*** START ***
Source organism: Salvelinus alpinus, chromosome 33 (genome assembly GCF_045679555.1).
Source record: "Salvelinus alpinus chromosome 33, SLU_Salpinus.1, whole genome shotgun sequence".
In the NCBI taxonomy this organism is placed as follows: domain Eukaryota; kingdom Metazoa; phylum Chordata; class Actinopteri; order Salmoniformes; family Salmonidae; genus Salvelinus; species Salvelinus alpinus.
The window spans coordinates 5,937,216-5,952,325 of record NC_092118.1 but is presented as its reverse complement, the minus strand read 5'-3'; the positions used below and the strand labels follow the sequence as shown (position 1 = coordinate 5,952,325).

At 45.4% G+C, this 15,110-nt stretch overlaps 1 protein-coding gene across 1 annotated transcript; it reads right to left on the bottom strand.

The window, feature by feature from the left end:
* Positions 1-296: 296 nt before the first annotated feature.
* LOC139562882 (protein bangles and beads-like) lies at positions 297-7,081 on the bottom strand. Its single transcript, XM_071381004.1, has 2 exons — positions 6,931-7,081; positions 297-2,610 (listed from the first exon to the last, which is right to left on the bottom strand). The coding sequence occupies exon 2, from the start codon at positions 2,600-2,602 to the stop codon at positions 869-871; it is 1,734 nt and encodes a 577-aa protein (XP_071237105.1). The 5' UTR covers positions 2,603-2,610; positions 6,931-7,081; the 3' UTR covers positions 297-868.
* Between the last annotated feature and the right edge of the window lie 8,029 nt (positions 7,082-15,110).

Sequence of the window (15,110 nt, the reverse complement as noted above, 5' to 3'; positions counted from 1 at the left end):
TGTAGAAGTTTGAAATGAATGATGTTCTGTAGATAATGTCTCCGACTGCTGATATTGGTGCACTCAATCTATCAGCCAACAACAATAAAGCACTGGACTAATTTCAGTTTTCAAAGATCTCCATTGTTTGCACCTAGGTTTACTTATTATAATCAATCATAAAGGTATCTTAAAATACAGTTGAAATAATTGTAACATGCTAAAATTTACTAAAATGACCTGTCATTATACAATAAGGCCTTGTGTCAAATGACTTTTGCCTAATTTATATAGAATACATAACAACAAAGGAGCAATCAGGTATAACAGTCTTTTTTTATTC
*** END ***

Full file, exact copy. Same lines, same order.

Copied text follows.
Source organism: Salvelinus alpinus, chromosome 33 (genome assembly GCF_045679555.1).
Source record: "Salvelinus alpinus chromosome 33, SLU_Salpinus.1, whole genome shotgun sequence".
In the NCBI taxonomy this organism is placed as follows: domain Eukaryota; kingdom Metazoa; phylum Chordata; class Actinopteri; order Salmoniformes; family Salmonidae; genus Salvelinus; species Salvelinus alpinus.
The window spans coordinates 5,937,216-5,952,325 of record NC_092118.1 but is presented as its reverse complement, the minus strand read 5'-3'; the positions used below and the strand labels follow the sequence as shown (position 1 = coordinate 5,952,325).

At 45.4% G+C, this 15,110-nt stretch overlaps 1 protein-coding gene across 1 annotated transcript; it reads right to left on the bottom strand.

The window, feature by feature from the left end:
* Positions 1-296: 296 nt before the first annotated feature.
* LOC139562882 (protein bangles and beads-like) lies at positions 297-7,081 on the bottom strand. Its single transcript, XM_071381004.1, has 2 exons — positions 6,931-7,081; positions 297-2,610 (listed from the first exon to the last, which is right to left on the bottom strand). The coding sequence occupies exon 2, from the start codon at positions 2,600-2,602 to the stop codon at positions 869-871; it is 1,734 nt and encodes a 577-aa protein (XP_071237105.1). The 5' UTR covers positions 2,603-2,610; positions 6,931-7,081; the 3' UTR covers positions 297-868.
* Between the last annotated feature and the right edge of the window lie 8,029 nt (positions 7,082-15,110).

Sequence of the window (15,110 nt, the reverse complement as noted above, 5' to 3'; positions counted from 1 at the left end):
TGTAGAAGTTTGAAATGAATGATGTTCTGTAGATAATGTCTCCGACTGCTGATATTGGTGCACTCAATCTATCAGCCAACAACAATAAAGCACTGGACTAATTTCAGTTTTCAAAGATCTCCATTGTTTGCACCTAGGTTTACTTATTATAATCAATCATAAAGGTATCTTAAAATACAGTTGAAATAATTGTAACATGCTAAAATTTACTAAAATGACCTGTCATTATACAATAAGGCCTTGTGTCAAATGACTTTTGCCTAATTTATATAGAATACATAACAACAAAGGAGCAATCAGGTATAACAGTCTTTTTTTATTC